Friday, February 24, 2017

Review: LION

Sunny Pawar Is Giant Talent.
Dev Patel Is Damp Squib.

3 stars

Mini Review:

The movie is based on the book A Long Journey Home, by Saroo Brierley. It is a tale of a boy who gets lost in Calcutta and is adopted by an Australian couple, a boy who does not forget his mother and finds his way back home, twenty five years later. The little boy Saroo is simply brilliant. A pity he grows up to be Dev Patel.  

Main Review:

This movie is brilliant because of a little boy called Sunny Pawar. He plays little five year old Saroo who steals coal from trains with his older brother and looks after his sister Shakila when his mum goes out to work at a stone quarry. One day Saroo insists on accompanying his older brother Guddu. You will lose your heart to him when you see him show how strong he is to his brother Guddu. His brother cannot resist, and neither will you. You also know that he’s only five years old, and even though fearless, his falling asleep is only natural. His brother tells him to wait. But when the child wakes up, disoriented, he climbs into a train, and falls asleep again.

That decommissioned train hurtles through the country towards Calcutta. Little Saroo wakes up to terror in a scene which will go down in your experience as ‘unforgettable’. You feel his loneliness, you know he is all alone in a wrong train where everything is locked, the train is not going to stop anywhere and there is no use of shouting for Guddu or Ammi. The terror, the realization that he is all alone, and the determination to not give up is a lesson for any actor.

He lands in Calcutta (now Kolkata) and is a witness and an escapee from child kidnappers, people who brush him off roughly, even a couple who seems kind to him but may be child traffickers (Nawazuddin Siddiqui and Tannistha Chatterjee in a delightful cameo). A stranger takes pity on him and takes him to the police in order to help him find his home. But the five year old boy from Madhya Pradesh is unable to communicate because all that he remembers of his home is that it is in Ganesh Talay.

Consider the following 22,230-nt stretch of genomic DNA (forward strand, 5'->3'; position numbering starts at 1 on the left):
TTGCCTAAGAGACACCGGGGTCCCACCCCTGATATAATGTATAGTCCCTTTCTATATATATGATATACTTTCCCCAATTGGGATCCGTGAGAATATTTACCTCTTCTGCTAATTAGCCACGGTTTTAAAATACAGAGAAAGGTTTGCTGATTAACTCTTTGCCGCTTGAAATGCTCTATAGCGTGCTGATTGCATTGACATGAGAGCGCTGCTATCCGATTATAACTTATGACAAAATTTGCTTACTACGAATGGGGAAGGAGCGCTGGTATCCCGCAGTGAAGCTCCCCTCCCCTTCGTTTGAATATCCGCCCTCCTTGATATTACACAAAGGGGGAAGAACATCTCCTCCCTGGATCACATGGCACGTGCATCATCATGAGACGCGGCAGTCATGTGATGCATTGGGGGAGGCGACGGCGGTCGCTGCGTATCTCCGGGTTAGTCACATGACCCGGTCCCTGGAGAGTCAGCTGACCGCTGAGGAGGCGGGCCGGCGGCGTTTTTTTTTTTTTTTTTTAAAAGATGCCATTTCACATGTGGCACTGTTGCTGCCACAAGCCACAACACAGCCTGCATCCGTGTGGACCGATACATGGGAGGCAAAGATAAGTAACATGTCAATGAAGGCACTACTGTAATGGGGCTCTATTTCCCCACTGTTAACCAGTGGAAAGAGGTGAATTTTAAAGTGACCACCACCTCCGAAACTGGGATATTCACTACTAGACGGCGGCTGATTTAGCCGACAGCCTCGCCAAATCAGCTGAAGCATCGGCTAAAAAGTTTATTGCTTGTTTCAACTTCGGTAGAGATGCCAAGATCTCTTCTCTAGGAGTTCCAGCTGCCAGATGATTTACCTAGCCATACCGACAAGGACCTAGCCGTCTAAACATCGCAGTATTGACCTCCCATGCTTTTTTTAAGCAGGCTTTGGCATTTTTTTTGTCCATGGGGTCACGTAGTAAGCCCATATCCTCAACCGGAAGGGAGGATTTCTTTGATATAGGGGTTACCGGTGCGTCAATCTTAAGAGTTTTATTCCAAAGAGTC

The police put out an ad in the newspaper and keep Saroo in a remand home. Life there is not easy at all, Kids are often raped and lose their sense of balance. The adoption agencies do good work there (Deepti Naval appears in a sweet cameo) and even though you wonder that the kids may be losing so much more when adopted, we are relieved that Saroo is adopted by a kind Australian couple Sue (Nicole Kidman in a very interesting empathetic role) and John Brierley. Just when Saroo begins to adapt to his new parents and his new home, they adopt one more kid from India. This time the Brierleys are not lucky. The child is traumatised and violent.

Alas, the adorable little boy grows up to Dev Patel. He’s so unkempt and entitled, you either want to give him a haircut and a pressure wash or just a couple of hard slaps to knock some sense into him. The book is so sensitively written when it comes to his inner battle for identity, that it is heartbreaking to watch Dev Patel go sullen and annoying attempting to look like he is fighting his inner demons. You wonder why his girlfriend tolerates his nonsense, and why his friends help him by telling him about Google Earth. Not just that, he is rude to his parents too and his vulnerable brother who has learnt to stay away. He does find his home and the generous parents that they are, John and Sue help him get back to find his lost family.

Things have not changed in Ganesh Talay. His brother is no more, but his mother, now older, has not given up her search for her lost son. Priyanka Bose, who plays Saroo’s mother is so brilliant, you want to stand up and applaud to see her recognise her long, lost son once again.

It’s a pity that Hollywood could not find a better ‘brown’ actor. Dev Patel’s limitations show up strongly because little Sunny Pawar is so phenomenally talented. Dev Patel may even get win an Oscar. Not because of his talent, but because the character he portrays is so heroic.

(this review appears on nowrunning dot com)

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